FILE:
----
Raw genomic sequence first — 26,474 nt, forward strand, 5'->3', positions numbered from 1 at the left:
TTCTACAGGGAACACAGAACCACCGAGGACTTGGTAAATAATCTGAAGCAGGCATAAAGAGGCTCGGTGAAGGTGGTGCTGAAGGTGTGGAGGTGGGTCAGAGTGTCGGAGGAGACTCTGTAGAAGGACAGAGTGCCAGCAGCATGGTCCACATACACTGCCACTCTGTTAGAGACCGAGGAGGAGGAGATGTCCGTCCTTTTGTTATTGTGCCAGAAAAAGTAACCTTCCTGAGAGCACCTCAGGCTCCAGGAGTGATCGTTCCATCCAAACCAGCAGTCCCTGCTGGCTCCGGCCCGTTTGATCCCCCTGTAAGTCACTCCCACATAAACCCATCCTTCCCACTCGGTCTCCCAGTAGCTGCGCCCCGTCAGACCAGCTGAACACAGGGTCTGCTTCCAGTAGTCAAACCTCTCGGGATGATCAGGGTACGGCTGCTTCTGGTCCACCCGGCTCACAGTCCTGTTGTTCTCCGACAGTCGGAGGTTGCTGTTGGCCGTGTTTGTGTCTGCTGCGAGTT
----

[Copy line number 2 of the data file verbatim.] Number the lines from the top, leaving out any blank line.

TTCTACAGGGAACACAGAACCACCGAGGACTTGGTAAATAATCTGAAGCAGGCATAAAGAGGCTCGGTGAAGGTGGTGCTGAAGGTGTGGAGGTGGGTCAGAGTGTCGGAGGAGACTCTGTAGAAGGACAGAGTGCCAGCAGCATGGTCCACATACACTGCCACTCTGTTAGAGACCGAGGAGGAGGAGATGTCCGTCCTTTTGTTATTGTGCCAGAAAAAGTAACCTTCCTGAGAGCACCTCAGGCTCCAGGAGTGATCGTTCCATCCAAACCAGCAGTCCCTGCTGGCTCCGGCCCGTTTGATCCCCCTGTAAGTCACTCCCACATAAACCCATCCTTCCCACTCGGTCTCCCAGTAGCTGCGCCCCGTCAGACCAGCTGAACACAGGGTCTGCTTCCAGTAGTCAAACCTCTCGGGATGATCAGGGTACGGCTGCTTCTGGTCCACCCGGCTCACAGTCCTGTTGTTCTCCGACAGTCGGAGGTTGCTGTTGGCCGTGTTTGTGTCTGCTGCGAGTT